Goodnight, Samuel Peter. Outta nowhere, heavyweight prospect — and now, arguably, contender — Robert Helenius put you to sleep and maybe tucked your career into bed, wrapped it up like a burrito, kissed it on the forehead and turned off the lights. Helenius… I don’t know what to make of him. RingTV’s Doug Fischer is into him, and he’s got a good eye for young talent. I know that Ulli Wegner-trained fighters are beyond frustrating, increasingly some of my least favorite fighters, because they always have such power but are so strangely passive.
“Weekend Afterthoughts” is a plural phrase. I bet you can figure out what kind of thing awaits below.
- Next for Giovani Segura. The junior flyweight champion improved on his previous win over Ivan Calderon, with his knockout going almost exactly as I expected, and I’d be really surprised if he stayed in the division for a mouth-watering match-up with fellow power-punching little man Roman Gonzalez. He’s been talking about moving up for a while because he’s having trouble making weight. The aforementioned Fischer thinks a fight with the next division king up, Pongsaklek Wonjongkam, is unlikely due to broadcast conflicts, which is another bit of “too bad.” However, think about this for half a mo: This past weekend, Hernan Marquez and Luis Concepcion waged quite a flyweight war. Gonzalez and Wonjongkam are both better fights for Segura from the standpoint of his resume, but wouldn’t fighting Marquez or Concepcion be nearly as appealing an entertainment spectacle as fighting Gonzalez?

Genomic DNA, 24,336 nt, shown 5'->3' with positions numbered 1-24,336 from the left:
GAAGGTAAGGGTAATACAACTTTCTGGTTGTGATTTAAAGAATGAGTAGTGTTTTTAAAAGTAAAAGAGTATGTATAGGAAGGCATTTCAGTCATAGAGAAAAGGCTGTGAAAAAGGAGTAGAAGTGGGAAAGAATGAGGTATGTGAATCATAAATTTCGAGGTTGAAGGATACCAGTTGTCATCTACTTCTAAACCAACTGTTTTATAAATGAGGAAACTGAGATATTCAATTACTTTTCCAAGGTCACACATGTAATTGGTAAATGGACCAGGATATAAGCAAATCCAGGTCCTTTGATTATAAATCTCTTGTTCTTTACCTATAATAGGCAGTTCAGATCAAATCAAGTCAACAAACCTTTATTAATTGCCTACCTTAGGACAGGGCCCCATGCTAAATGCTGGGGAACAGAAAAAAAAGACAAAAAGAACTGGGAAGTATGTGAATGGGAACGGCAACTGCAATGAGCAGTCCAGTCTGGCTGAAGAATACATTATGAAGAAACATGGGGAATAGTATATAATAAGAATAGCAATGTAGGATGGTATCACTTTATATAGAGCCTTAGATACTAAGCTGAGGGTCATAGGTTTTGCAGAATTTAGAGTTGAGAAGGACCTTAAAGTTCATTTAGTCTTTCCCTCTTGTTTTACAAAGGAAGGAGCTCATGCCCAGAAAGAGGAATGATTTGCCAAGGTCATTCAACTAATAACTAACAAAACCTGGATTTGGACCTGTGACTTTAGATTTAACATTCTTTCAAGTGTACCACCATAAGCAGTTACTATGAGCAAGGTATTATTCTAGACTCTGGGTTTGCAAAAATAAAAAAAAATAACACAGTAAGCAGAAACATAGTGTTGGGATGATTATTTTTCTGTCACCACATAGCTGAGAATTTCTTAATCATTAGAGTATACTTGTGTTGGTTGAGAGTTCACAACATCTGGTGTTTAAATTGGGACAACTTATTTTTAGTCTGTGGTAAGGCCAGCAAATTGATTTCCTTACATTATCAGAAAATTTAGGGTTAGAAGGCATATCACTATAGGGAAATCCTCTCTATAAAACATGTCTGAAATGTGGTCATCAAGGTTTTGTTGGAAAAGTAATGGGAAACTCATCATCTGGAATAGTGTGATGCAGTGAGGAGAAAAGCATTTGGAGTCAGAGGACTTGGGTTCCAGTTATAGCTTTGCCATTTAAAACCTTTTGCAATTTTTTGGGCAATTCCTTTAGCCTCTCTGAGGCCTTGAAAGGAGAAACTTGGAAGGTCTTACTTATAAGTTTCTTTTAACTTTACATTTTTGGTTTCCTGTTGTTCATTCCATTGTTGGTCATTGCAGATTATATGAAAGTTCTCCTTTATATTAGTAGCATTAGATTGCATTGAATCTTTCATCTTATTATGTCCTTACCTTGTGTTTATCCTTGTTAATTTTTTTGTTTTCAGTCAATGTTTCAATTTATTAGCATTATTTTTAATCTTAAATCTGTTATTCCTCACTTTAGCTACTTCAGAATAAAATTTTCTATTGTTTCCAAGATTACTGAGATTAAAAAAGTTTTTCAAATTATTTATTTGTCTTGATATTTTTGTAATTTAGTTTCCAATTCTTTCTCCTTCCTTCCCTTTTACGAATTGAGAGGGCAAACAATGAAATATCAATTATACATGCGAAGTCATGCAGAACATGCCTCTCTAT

- Ivan Calderon will go on. I’m not one of these “so and so has to retire, he’s hurting his legacy” guys. I’m in favor of fighters being able to fight on so long as they aren’t risking their health so far as we know. That doesn’t mean it isn’t disappointing when a boxer is well past his prime and insists on continuing. That’s where Calderon is. Calderon is likely to move back to 105 pounds, which makes sense if he’s going to keep fighting. I just don’t see him doing much going forward, no matter what division. He has no power and the reflexes and speed that kept him safe have faded badly, to the point that even merely decent fighters can test him where once they’d be punching air all night long. At this point, all I can do is root for Calderon to get out at a moment before he gets hurt.